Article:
Thursday, October 12, 2017


Dan Cox, "Hospital bed," 2008

You were thin as any aged animal, by then; the
fizz of tiny clots bubbling off from some occult
source had finally stolen the appetite you’d had
for living. We didn’t know what was wrong, we
couldn’t find it or fix it, and you wept to see us
weeping. Enter a doctor, you’d put on a bright
tough smile: “Yes, I want to go to rehab, I beat
this the last time, I want to get out of here, to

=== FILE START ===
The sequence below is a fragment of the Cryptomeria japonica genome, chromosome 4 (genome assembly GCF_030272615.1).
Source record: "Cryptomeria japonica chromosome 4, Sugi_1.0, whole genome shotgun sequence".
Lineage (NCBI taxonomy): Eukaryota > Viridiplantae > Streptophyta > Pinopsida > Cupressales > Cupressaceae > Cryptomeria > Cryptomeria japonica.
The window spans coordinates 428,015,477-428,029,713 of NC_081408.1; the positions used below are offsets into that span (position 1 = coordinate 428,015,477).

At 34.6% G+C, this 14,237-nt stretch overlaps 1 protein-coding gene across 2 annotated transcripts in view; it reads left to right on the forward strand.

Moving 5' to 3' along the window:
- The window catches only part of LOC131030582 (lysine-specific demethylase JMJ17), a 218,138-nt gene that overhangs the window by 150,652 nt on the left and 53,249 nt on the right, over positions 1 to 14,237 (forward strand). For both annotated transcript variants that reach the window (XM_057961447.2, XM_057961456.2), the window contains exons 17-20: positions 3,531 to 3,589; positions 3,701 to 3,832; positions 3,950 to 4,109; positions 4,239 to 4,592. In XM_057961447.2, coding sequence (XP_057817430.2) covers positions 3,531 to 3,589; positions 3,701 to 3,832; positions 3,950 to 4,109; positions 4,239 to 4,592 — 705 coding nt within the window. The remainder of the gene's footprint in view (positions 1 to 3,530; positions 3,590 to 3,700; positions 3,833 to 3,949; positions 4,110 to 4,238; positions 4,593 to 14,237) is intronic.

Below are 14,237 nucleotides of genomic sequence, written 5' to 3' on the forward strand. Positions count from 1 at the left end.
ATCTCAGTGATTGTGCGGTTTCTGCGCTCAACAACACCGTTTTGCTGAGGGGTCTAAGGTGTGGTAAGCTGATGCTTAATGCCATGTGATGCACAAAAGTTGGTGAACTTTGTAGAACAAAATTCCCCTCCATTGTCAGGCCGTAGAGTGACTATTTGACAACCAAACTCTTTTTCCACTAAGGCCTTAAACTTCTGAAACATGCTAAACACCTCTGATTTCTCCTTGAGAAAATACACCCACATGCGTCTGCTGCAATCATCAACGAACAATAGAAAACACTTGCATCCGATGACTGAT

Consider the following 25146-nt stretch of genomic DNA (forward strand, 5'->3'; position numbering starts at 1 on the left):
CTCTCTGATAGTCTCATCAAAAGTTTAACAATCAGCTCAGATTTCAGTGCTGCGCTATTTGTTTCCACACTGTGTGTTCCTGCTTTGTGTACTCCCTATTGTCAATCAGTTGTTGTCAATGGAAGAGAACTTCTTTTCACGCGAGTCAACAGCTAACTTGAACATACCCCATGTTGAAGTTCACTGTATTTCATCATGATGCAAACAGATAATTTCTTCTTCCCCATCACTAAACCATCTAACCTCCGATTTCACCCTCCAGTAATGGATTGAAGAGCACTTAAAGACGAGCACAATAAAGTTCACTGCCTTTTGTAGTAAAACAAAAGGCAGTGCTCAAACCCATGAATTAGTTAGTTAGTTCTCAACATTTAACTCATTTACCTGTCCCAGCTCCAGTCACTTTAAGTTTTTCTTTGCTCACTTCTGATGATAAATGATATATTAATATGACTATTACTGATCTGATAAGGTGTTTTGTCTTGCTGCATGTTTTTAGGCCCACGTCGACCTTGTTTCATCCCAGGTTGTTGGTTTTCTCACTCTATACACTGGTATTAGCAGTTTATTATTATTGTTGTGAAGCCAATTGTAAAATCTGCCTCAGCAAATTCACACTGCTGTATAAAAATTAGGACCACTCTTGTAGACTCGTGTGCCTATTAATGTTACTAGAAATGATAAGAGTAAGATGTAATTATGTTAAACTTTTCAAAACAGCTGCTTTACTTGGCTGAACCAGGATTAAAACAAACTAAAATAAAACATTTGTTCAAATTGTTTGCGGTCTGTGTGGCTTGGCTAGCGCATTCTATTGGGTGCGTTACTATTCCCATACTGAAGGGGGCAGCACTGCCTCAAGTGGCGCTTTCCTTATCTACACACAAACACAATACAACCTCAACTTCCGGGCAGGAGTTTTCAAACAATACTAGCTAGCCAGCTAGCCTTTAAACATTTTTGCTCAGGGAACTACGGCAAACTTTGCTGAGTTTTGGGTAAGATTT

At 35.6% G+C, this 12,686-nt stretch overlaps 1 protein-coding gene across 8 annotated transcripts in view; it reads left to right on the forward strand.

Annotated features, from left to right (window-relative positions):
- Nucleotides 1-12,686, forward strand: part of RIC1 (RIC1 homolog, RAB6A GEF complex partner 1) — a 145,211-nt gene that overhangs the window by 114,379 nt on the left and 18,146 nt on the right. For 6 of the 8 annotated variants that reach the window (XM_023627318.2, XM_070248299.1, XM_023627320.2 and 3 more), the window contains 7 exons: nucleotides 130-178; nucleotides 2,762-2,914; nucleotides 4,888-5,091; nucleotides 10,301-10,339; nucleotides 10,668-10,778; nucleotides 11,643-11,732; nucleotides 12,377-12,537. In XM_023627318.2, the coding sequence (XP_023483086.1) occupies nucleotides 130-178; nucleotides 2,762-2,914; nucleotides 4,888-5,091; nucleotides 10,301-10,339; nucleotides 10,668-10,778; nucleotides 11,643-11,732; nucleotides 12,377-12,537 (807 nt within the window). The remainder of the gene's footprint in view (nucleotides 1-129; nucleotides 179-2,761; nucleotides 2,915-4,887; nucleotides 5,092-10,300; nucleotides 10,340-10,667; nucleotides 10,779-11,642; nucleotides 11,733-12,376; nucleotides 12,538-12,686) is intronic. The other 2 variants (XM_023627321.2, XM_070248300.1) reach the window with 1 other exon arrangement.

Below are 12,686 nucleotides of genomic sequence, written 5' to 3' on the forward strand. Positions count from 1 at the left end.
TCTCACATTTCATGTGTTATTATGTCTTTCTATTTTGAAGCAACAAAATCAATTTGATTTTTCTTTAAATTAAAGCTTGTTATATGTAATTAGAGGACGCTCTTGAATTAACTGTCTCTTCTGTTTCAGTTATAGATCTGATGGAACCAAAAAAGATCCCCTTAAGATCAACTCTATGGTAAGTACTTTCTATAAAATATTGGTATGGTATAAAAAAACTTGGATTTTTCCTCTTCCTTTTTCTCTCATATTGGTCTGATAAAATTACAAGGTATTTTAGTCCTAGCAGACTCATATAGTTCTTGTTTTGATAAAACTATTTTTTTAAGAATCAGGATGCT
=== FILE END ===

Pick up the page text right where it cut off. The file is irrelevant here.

go home.” Exit, and you’d turn to us, confused,
grimacing—“Enough.” (We didn’t know we were
watching you die, the losses piling up hid it from
view.) So I’d sit on the edge of your bed, sit you
up, coax you to eat a grape, just one grape, my
arm bracing you, the bones in your spine so close
to the surface I could count their facets against
my skin. How broken we were. You opened your
mouth, let me place a grape on your tongue. Oh,
it was not enough (your scapulae like bird’s wings)
yet it was still too much, a child feeding her father.

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